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Women’s Dementia Caused By Premature Menopause, Study Finds

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Dementia

A preliminary study finds that entering menopause before age 40 increases the risk of dementia by 35%.

A woman experiences premature menopause when her ovaries cease producing hormones and her menstrual cycle ends by age 40. Menopause typically begins around the age of 52 in the United States, according to the Women’s Health Office of the Department of Health and Human Services.

The results of this study suggest a modest association between premature menopause and dementia risk, according to Dr. Donald Lloyd-Jones, president of the American Heart Association.

How does premature menopause occur? Lloyd-Jones, a professor of preventive medicine, medicine, and pediatrics at Northwestern University’s Feinberg School of Medicine in Chicago, said “it has to do with the accelerated aging of our tissues, including premature aging of our organs and their function.”

Must Read: Dementia: An Early Warning Symptom That Affects Almost Half of Patients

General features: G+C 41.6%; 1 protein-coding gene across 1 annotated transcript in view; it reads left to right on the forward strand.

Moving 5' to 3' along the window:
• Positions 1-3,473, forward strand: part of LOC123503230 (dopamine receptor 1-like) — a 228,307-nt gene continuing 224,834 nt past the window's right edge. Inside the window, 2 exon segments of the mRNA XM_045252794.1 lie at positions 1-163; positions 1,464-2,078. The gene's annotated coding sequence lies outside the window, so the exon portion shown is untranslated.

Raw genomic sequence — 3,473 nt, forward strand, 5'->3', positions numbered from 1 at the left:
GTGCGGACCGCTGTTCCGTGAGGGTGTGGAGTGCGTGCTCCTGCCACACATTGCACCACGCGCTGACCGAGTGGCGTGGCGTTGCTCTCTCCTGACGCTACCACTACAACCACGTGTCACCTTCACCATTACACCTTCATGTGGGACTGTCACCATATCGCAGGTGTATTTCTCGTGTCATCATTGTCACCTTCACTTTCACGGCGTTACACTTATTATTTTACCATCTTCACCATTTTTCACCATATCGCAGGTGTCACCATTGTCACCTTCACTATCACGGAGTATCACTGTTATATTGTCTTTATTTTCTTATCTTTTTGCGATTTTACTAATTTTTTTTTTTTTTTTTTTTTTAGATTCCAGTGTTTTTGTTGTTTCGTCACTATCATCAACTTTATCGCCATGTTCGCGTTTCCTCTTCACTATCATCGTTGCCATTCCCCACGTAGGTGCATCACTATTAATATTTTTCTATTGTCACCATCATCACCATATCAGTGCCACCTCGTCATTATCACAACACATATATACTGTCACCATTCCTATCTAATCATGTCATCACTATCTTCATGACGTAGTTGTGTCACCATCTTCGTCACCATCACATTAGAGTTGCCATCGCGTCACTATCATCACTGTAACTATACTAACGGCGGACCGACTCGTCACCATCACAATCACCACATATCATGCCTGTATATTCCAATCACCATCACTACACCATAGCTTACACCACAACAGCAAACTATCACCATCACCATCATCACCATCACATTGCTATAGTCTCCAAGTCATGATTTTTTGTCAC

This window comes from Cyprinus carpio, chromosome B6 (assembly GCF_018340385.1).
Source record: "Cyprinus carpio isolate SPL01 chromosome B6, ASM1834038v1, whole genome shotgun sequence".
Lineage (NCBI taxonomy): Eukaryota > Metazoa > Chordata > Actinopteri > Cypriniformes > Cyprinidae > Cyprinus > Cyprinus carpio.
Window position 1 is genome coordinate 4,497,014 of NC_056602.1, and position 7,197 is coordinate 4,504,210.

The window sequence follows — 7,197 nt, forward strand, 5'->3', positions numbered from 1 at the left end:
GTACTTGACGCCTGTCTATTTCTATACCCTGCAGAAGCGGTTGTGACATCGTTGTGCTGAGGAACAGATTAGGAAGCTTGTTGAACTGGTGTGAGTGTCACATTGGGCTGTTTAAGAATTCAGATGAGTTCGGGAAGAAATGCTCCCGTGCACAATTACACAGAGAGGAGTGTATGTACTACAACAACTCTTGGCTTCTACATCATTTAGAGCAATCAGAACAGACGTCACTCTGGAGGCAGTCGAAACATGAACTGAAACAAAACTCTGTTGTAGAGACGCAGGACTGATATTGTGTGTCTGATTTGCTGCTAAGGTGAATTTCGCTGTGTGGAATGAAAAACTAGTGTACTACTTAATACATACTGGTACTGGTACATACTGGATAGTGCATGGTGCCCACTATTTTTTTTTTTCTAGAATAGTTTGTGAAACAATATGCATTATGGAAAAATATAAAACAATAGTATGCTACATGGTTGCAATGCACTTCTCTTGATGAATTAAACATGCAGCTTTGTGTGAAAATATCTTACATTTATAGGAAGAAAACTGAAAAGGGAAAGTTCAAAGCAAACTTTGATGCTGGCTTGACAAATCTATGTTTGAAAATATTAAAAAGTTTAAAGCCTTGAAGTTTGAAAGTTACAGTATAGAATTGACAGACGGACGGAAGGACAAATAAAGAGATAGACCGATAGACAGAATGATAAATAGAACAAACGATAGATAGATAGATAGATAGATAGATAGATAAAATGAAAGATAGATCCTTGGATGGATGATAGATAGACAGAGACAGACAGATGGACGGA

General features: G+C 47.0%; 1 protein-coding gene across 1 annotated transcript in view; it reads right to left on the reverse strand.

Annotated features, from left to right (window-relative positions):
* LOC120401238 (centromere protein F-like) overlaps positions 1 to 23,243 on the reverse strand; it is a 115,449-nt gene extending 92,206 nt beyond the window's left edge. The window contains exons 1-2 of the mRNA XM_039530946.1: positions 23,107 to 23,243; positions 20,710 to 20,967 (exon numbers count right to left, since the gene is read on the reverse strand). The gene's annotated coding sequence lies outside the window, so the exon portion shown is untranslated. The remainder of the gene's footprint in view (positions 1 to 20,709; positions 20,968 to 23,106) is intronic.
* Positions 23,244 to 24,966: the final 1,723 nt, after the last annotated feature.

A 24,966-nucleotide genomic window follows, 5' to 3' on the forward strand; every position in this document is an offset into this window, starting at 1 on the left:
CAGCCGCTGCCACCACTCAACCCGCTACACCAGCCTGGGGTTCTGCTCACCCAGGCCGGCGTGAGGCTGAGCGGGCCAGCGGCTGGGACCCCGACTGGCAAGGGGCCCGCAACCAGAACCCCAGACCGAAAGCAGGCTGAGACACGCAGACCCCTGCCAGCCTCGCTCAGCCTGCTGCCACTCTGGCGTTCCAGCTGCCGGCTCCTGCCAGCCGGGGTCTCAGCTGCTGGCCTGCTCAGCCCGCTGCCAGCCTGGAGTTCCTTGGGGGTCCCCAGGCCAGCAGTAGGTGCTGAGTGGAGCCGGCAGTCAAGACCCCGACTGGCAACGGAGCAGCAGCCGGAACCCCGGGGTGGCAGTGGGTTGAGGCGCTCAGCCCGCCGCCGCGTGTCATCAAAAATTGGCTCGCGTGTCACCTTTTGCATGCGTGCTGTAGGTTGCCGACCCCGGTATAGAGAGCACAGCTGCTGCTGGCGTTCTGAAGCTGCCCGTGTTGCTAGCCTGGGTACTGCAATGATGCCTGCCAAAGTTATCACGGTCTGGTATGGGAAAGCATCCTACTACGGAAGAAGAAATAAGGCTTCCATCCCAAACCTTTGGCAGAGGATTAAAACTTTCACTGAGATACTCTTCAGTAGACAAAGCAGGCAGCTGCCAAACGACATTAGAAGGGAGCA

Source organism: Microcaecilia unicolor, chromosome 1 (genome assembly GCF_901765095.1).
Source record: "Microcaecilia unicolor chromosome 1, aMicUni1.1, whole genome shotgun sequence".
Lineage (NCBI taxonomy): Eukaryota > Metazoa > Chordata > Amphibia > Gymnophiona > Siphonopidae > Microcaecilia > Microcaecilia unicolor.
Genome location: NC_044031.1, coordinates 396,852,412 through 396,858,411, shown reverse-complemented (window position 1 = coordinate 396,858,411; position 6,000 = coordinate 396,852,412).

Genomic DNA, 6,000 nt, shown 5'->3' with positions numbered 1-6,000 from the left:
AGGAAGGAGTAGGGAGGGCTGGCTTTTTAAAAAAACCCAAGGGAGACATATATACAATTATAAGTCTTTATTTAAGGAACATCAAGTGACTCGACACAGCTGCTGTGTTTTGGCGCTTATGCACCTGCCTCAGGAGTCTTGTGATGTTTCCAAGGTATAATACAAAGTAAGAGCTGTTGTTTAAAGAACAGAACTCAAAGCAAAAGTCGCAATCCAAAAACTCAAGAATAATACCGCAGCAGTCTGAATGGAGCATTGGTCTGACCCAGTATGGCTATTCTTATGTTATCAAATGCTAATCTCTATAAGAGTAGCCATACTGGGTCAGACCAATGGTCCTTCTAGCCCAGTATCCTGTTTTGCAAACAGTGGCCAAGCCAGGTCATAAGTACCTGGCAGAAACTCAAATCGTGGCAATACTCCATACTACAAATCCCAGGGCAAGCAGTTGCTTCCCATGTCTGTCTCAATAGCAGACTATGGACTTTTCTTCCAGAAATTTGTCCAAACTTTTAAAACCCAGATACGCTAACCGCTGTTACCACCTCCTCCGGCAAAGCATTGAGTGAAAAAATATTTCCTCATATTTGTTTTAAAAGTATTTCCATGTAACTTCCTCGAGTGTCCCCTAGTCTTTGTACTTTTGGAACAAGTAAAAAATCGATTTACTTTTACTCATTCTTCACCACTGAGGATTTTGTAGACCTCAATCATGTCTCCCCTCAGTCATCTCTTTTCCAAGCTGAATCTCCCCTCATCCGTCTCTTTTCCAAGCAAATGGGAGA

Dementia – Menopause before age 45

An unpublished study, which will be presented at the American Heart Association’s 2022 conference this week, examined data on more than 153,000 women who participated in the UK Biobank, a study that examines genetic and health information on 500,000 people living in the United Kingdom.

Despite the study’s scope and breadth, Lloyd-Jones says, it lacks the details needed to fully understand its implications.

The adjustment was made for age, race, weight, educational level, cigarette and alcohol use, cardiovascular disease, diabetes, and physical activity. According to the study, women who become menopausal before the age of 45 are 1.3 times more likely to be diagnosed with early dementia by the age of 65.

Dementia – Role of estrogen?

According to study author Wenting Hao, a doctoral candidate at Shandong University in Jinan, China, estrogen levels plummets when women enter menopause.

We know that estrogen deficiency increases oxidative stress, which can lead to cognitive decline,” Hao said in a statement.

Overproduction of radicals, or unstable atoms, causes oxidative stress when the body’s antioxidant defenses are unable to cope. As a byproduct of cell metabolism, free radicals occur naturally in the body, but they can be raised by environmental toxins, pesticides, dyes, and air pollution.

“I believe premature menopause is more significant than estrogen alone,” Lloyd-Jones said. “Premature menopause is a warning sign, just as gestational diabetes or preeclampsia might indicate that a woman is at an increased risk of having heart problems or brain problems.

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